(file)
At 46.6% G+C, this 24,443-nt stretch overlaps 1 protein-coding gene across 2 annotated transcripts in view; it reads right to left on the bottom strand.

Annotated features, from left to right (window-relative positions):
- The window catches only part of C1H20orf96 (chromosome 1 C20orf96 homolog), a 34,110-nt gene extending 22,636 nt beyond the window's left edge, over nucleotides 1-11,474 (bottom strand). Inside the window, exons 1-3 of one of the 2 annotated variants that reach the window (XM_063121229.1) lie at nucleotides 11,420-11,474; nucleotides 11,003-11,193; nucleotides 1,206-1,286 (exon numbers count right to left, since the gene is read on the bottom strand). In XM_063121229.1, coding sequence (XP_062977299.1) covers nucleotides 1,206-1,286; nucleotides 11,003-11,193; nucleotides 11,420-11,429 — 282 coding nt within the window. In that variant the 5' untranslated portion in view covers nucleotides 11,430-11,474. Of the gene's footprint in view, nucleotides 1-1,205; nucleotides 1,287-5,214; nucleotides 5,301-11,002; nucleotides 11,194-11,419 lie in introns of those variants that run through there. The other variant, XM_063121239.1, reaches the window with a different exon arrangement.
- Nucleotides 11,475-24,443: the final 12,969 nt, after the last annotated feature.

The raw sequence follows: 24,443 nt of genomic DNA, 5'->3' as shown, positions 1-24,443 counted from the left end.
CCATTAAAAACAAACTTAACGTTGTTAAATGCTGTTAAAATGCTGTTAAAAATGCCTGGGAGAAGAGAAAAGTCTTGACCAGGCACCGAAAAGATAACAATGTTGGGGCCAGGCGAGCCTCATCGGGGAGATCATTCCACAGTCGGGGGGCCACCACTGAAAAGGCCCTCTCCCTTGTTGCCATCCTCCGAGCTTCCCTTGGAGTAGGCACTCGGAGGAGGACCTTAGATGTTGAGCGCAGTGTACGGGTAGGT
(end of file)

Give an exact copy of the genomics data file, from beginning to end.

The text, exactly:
At 46.6% G+C, this 24,443-nt stretch overlaps 1 protein-coding gene across 2 annotated transcripts in view; it reads right to left on the bottom strand.

Annotated features, from left to right (window-relative positions):
- The window catches only part of C1H20orf96 (chromosome 1 C20orf96 homolog), a 34,110-nt gene extending 22,636 nt beyond the window's left edge, over nucleotides 1-11,474 (bottom strand). Inside the window, exons 1-3 of one of the 2 annotated variants that reach the window (XM_063121229.1) lie at nucleotides 11,420-11,474; nucleotides 11,003-11,193; nucleotides 1,206-1,286 (exon numbers count right to left, since the gene is read on the bottom strand). In XM_063121229.1, coding sequence (XP_062977299.1) covers nucleotides 1,206-1,286; nucleotides 11,003-11,193; nucleotides 11,420-11,429 — 282 coding nt within the window. In that variant the 5' untranslated portion in view covers nucleotides 11,430-11,474. Of the gene's footprint in view, nucleotides 1-1,205; nucleotides 1,287-5,214; nucleotides 5,301-11,002; nucleotides 11,194-11,419 lie in introns of those variants that run through there. The other variant, XM_063121239.1, reaches the window with a different exon arrangement.
- Nucleotides 11,475-24,443: the final 12,969 nt, after the last annotated feature.

The raw sequence follows: 24,443 nt of genomic DNA, 5'->3' as shown, positions 1-24,443 counted from the left end.
CCATTAAAAACAAACTTAACGTTGTTAAATGCTGTTAAAATGCTGTTAAAAATGCCTGGGAGAAGAGAAAAGTCTTGACCAGGCACCGAAAAGATAACAATGTTGGGGCCAGGCGAGCCTCATCGGGGAGATCATTCCACAGTCGGGGGGCCACCACTGAAAAGGCCCTCTCCCTTGTTGCCATCCTCCGAGCTTCCCTTGGAGTAGGCACTCGGAGGAGGACCTTAGATGTTGAGCGCAGTGTACGGGTAGGT